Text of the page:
Every time I take a deep breath, I get a little giddy.
No, I’m not hyperventilating. It’s just that summer is here and I know this by the wonderful scents in the air.
Never mind the lavender, patchouli, and ylang-ylang. For me, summertime is always rife with unbottled, free, endorphin-producing aromatherapy.
It struck me as I drove down Coast Highway 101 with my windows down. I expected the glorious smell of the ocean, but I got the summer bonus of salt air mingled with a hint of campfire and roasting hot dogs. Nirvana. I think the perfume makers are missing a real moneymaker.
That night, I also breathed deeply of my blooming honeysuckle and was reminded again that much of the best memories of summer come to me from happy sniffs.
There are other things that can bring summers past to mind, but they seriously lack the same euphoria.
A painful sunburn, sand in my pants, a gallon of saltwater up my nose and the buzz of a mosquito or the itch of 12 bites on each leg are all solid summer memory joggers, but not the ones I seek to relive.
On the good list, I have to add the smell of that particular old-school suntan lotion, Sea & Ski, that never fails to take me to my happy place. I think it may have been the only sunscreen in 1955.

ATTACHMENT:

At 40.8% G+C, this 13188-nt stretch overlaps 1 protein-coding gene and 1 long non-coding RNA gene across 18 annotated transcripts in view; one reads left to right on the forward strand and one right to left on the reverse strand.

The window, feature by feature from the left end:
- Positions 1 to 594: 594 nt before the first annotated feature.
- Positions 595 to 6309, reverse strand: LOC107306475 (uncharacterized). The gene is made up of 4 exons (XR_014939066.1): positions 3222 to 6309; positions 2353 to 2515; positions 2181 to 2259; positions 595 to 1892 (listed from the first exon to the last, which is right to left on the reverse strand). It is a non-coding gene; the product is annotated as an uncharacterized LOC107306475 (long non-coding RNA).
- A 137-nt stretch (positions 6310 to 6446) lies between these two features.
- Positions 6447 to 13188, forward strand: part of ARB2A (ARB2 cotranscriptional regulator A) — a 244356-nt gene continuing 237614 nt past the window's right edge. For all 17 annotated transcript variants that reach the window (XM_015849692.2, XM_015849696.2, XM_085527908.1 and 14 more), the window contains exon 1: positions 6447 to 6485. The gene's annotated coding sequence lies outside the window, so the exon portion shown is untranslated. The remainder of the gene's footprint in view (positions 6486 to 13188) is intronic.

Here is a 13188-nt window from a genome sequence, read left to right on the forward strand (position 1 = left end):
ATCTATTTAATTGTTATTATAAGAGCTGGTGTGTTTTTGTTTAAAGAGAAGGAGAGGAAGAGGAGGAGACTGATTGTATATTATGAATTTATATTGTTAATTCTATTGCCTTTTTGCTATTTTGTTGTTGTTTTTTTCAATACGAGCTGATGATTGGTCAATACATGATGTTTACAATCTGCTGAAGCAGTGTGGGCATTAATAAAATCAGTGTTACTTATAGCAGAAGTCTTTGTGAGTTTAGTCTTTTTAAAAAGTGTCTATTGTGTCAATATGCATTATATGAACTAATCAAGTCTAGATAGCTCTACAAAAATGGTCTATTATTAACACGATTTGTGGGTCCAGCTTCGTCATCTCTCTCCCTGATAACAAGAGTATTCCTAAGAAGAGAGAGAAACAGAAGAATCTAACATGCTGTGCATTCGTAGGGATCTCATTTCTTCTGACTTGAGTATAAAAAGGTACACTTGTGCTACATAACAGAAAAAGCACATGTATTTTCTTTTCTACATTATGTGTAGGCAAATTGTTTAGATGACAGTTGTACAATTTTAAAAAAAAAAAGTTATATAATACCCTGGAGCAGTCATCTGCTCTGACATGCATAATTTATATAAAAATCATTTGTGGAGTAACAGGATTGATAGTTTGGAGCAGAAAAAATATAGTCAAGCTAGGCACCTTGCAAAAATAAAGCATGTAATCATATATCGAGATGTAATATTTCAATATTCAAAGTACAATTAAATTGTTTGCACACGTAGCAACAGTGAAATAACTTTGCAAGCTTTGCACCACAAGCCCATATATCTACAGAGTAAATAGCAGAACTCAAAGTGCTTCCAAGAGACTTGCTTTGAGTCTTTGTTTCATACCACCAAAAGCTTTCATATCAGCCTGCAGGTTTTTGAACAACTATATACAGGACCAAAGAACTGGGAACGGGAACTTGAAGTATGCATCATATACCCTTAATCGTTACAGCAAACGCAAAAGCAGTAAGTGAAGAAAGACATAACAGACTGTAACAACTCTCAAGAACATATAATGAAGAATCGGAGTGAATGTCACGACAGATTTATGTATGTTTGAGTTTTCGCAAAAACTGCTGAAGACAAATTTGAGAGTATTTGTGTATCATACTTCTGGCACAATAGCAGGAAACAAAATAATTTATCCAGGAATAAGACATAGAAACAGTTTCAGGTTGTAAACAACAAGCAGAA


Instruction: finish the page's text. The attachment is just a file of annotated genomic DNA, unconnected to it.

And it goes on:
The scent I refer to is of the original product, but I think, bless them, that it still smells the same today. I need to buy some and dab it behind my ears.
My nose was equally tickled when my new gardenia bush actually popped out two flowers.
If I’m not careful, it could remind me of boys who scarcely spoke and the sweaty, goodnight handshakes from most of my high school formals. But somehow it has transcended that and instead smells like rustling taffeta and being young.
Another summertime feel-good smell is ripe peaches. I’m actually a nectarine fan for eating, but I will buy peaches to scent up the kitchen. I see my grandmother peeling a peach in one continuous ribbon, in preparation for the best-of-all pies.
Moving inland, I love the smell of the desert on a warm evening. It contains sage and mesquite and no doubt, a dozen other things, but it has an absolutely tranquilizing effect on me. Along those same lines is the smell of warm tent canvas mingled with pine.
If you branch out into man-made scents, add the smell of bacon cooking as you wake up in the chill of a mountain morning. Some, I suspect, might substitute coffee. It all qualifies.
Most of my happy smells come from summer, but not all. As years passed, I added the smell of a baby just out of the bath and the aroma of just about any meal someone besides me is cooking.
The oddest bit is that all this scent-memory comes from someone allergic, all her life, to way too many inhaled things. My schnoz was slammed shut as often as not, but somehow, the good stuff still seeped through.
All right, everyone. Deep cleansing breaths. Say aaaaah, sssuuummmerrrrr.
Jean Gillette is a freelance writer sniffing her way through summer. Contact her at [email protected].